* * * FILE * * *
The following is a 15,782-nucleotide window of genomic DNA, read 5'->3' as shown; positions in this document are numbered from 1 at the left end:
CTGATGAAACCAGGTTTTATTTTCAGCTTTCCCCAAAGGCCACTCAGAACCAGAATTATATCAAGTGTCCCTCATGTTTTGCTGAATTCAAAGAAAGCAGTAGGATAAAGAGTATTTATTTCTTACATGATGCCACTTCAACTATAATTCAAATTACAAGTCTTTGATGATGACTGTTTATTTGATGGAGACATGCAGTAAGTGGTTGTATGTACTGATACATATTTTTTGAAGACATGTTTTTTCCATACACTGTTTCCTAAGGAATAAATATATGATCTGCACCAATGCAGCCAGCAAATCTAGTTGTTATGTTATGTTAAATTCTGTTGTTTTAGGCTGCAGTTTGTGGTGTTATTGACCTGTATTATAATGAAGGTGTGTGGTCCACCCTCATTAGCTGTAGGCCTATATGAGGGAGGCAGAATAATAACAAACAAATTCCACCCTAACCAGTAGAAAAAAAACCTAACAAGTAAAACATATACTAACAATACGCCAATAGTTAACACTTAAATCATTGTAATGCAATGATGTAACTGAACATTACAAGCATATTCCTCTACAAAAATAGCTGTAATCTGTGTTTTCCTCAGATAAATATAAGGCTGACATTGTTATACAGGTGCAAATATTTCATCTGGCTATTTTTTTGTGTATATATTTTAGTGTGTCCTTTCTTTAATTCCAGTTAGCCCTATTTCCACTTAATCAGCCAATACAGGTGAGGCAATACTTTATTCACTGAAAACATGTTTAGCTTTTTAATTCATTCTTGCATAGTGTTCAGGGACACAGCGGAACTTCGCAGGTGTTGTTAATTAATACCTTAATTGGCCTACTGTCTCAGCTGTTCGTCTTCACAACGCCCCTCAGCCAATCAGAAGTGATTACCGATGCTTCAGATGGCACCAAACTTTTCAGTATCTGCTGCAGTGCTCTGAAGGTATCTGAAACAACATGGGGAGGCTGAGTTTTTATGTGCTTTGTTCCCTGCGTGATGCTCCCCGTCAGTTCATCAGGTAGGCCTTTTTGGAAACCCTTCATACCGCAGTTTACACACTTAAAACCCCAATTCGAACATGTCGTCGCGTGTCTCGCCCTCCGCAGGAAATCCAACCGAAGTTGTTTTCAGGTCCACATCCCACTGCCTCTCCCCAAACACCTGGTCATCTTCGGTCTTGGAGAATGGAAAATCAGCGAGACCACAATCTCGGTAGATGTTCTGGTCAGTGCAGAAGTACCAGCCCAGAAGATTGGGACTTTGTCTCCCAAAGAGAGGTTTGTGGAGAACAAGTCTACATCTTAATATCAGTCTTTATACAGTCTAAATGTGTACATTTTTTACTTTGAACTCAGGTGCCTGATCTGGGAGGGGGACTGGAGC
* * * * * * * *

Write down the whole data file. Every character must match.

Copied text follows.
The following is a 15,782-nucleotide window of genomic DNA, read 5'->3' as shown; positions in this document are numbered from 1 at the left end:
CTGATGAAACCAGGTTTTATTTTCAGCTTTCCCCAAAGGCCACTCAGAACCAGAATTATATCAAGTGTCCCTCATGTTTTGCTGAATTCAAAGAAAGCAGTAGGATAAAGAGTATTTATTTCTTACATGATGCCACTTCAACTATAATTCAAATTACAAGTCTTTGATGATGACTGTTTATTTGATGGAGACATGCAGTAAGTGGTTGTATGTACTGATACATATTTTTTGAAGACATGTTTTTTCCATACACTGTTTCCTAAGGAATAAATATATGATCTGCACCAATGCAGCCAGCAAATCTAGTTGTTATGTTATGTTAAATTCTGTTGTTTTAGGCTGCAGTTTGTGGTGTTATTGACCTGTATTATAATGAAGGTGTGTGGTCCACCCTCATTAGCTGTAGGCCTATATGAGGGAGGCAGAATAATAACAAACAAATTCCACCCTAACCAGTAGAAAAAAAACCTAACAAGTAAAACATATACTAACAATACGCCAATAGTTAACACTTAAATCATTGTAATGCAATGATGTAACTGAACATTACAAGCATATTCCTCTACAAAAATAGCTGTAATCTGTGTTTTCCTCAGATAAATATAAGGCTGACATTGTTATACAGGTGCAAATATTTCATCTGGCTATTTTTTTGTGTATATATTTTAGTGTGTCCTTTCTTTAATTCCAGTTAGCCCTATTTCCACTTAATCAGCCAATACAGGTGAGGCAATACTTTATTCACTGAAAACATGTTTAGCTTTTTAATTCATTCTTGCATAGTGTTCAGGGACACAGCGGAACTTCGCAGGTGTTGTTAATTAATACCTTAATTGGCCTACTGTCTCAGCTGTTCGTCTTCACAACGCCCCTCAGCCAATCAGAAGTGATTACCGATGCTTCAGATGGCACCAAACTTTTCAGTATCTGCTGCAGTGCTCTGAAGGTATCTGAAACAACATGGGGAGGCTGAGTTTTTATGTGCTTTGTTCCCTGCGTGATGCTCCCCGTCAGTTCATCAGGTAGGCCTTTTTGGAAACCCTTCATACCGCAGTTTACACACTTAAAACCCCAATTCGAACATGTCGTCGCGTGTCTCGCCCTCCGCAGGAAATCCAACCGAAGTTGTTTTCAGGTCCACATCCCACTGCCTCTCCCCAAACACCTGGTCATCTTCGGTCTTGGAGAATGGAAAATCAGCGAGACCACAATCTCGGTAGATGTTCTGGTCAGTGCAGAAGTACCAGCCCAGAAGATTGGGACTTTGTCTCCCAAAGAGAGGTTTGTGGAGAACAAGTCTACATCTTAATATCAGTCTTTATACAGTCTAAATGTGTACATTTTTTACTTTGAACTCAGGTGCCTGATCTGGGAGGGGGACTGGAGC